OFHEO Classifies Fannie Mae As Significantly Undercapitalized For Fourth Quarter 2004 And Adequately Capitalized For First Quarter 2005
May 19, 2005
WASHINGTON, D.C. — Armando Falcon, Jr., Director of the Office of Federal Housing Enterprise Oversight (OFHEO), safety and soundness regulator for Fannie Mae and Freddie Mac (the Enterprises), has classified Fannie Mae as significantly undercapitalized as of December 31, 2004 and adequately capitalized as of March 31, 2005. /1
Fannie Mae’s capital classification is based on estimated financial information provided by the Enterprise and the application of accounting policies currently under review by OFHEO. The capital classification also utilizes current best estimates as certified and represented by Fannie Mae management of its financial condition, including adjustments for additional accounting errors. This capital classification is subject to change as additional information becomes available; such as Fannie Mae’s certification of its financial statements; and, OFHEO’s completion of its review of Fannie Mae’s accounting policies and practices.
Both the release of the December 31, 2004 classification, and the early release for the March 31, 2005 capital classification are a result of the circumstances surrounding the review of Fannie Mae’s accounting policies and practices. Estimates provided by Fannie Mae of the accounting errors’ impact on capital required OFHEO’s review and analysis to assess the year-end capital impact. Further, as a result of ongoing monitoring and the filing of the March 31, 2005 capital position by Fannie Mae, a more accurate assessment of the capital adequacy can now be made.
December 31, 2004 Classification
As of December 31, 2004, based upon the information provided by Fannie Mae and adjustments for the estimated accounting errors’ impact on capital, Fannie Mae’s estimated core capital exceeded the minimum capital requirement by a small margin. However, given the significant control weaknesses and the remaining uncertainties associated with the ongoing review of Fannie Mae’s financial controls and accounting policies, a significant risk remains that accounting adjustments could deplete Fannie Mae’s core capital to an amount below the required minimum for this time period. The small surplus at year-end 2004 leaves little room for discrepancies in the estimated capital position. Accordingly, OFHEO has retained the significantly undercapitalized position as of December 31, 2004. March 31, 2005 Classification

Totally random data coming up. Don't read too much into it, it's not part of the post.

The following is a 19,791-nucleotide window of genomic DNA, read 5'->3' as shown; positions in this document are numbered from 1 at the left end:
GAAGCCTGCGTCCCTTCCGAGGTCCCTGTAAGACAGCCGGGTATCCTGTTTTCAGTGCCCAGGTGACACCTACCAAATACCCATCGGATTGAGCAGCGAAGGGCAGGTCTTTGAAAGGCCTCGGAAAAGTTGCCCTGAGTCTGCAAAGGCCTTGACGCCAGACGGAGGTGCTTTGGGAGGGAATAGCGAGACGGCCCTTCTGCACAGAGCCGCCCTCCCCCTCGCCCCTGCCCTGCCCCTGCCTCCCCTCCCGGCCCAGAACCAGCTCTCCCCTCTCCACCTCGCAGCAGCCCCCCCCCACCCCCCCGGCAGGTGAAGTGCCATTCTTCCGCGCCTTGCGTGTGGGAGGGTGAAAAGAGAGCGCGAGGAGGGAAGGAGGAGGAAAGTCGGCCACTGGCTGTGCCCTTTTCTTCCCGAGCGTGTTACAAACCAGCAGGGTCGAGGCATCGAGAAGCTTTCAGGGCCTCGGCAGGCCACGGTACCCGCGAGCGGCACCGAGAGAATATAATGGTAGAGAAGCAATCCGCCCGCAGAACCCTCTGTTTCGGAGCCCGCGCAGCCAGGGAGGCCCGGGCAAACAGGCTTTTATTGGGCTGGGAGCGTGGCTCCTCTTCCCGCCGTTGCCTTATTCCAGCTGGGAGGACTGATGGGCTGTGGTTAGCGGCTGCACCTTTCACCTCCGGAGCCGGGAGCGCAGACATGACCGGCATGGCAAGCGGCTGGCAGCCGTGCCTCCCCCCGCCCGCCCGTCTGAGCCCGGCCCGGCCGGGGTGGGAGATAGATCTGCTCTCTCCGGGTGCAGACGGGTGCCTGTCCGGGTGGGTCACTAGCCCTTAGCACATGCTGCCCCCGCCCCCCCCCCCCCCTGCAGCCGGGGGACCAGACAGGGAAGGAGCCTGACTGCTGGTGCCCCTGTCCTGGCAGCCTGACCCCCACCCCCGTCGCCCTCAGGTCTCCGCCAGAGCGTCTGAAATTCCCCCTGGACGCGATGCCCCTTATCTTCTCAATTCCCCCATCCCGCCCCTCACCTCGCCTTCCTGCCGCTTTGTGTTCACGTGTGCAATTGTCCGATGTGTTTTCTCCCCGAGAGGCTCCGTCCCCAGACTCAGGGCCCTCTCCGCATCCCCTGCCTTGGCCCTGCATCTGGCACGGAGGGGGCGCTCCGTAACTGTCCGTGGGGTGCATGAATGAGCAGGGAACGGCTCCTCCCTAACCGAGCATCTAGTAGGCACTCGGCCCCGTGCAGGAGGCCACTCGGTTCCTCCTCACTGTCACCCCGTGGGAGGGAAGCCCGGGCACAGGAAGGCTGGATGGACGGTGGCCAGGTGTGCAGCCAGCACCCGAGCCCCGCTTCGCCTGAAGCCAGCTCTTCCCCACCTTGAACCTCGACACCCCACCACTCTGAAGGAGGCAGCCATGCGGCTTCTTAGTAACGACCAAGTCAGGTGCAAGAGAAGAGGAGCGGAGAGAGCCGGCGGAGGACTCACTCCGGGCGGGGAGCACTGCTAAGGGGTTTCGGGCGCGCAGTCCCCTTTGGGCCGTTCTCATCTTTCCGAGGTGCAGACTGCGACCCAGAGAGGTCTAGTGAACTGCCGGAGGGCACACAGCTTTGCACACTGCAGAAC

As of March 31, 2005, based upon the information provided by Fannie Mae and adjustments for the estimated accounting errors’ impact on capital, Fannie Mae has achieved an estimated $4 billion surplus through earnings retention and asset sales. This projected surplus over the minimum capital requirement is sufficient to absorb uncertainties in the estimated impact to capital of the accounting errors, based on current information. Accordingly, OFHEO has determined that Fannie Mae is adequately capitalized as of March 31, 2005.
Continuing Capital Conditions
While Fannie Mae’s capital classification at March 31, 2005 is adequately capitalized, Fannie Mae remains subject to the requirements imposed by the Agreement dated September 27, 2004, including the supplement dated March 7, 2005, and the Capital Restoration Plan dated February 10, 2005, which require Fannie Mae to achieve a 30% capital surplus over the minimum capital requirement by September 30, 2005. OFHEO is actively monitoring Fannie Mae’s compliance with the Capital Restoration Plan on a weekly basis. At this time, incorporating estimated accounting impacts, Fannie Mae remains on target and has adequate contingencies in place to achieve the required 30% surplus over minimum capital by September 30, 2005.
/1-- The Federal Housing Enterprises Financial Safety and Soundness Act of 1992 requires the OFHEO Director to determine the capital level and classification of the Enterprises not less than quarterly, and to report the results to Congress. OFHEO classifies the Enterprises as adequately capitalized, undercapitalized, significantly undercapitalized or critically undercapitalized. The Enterprises are required by Federal statute to meet both minimum and risk-based capital standards to be classified as adequately capitalized.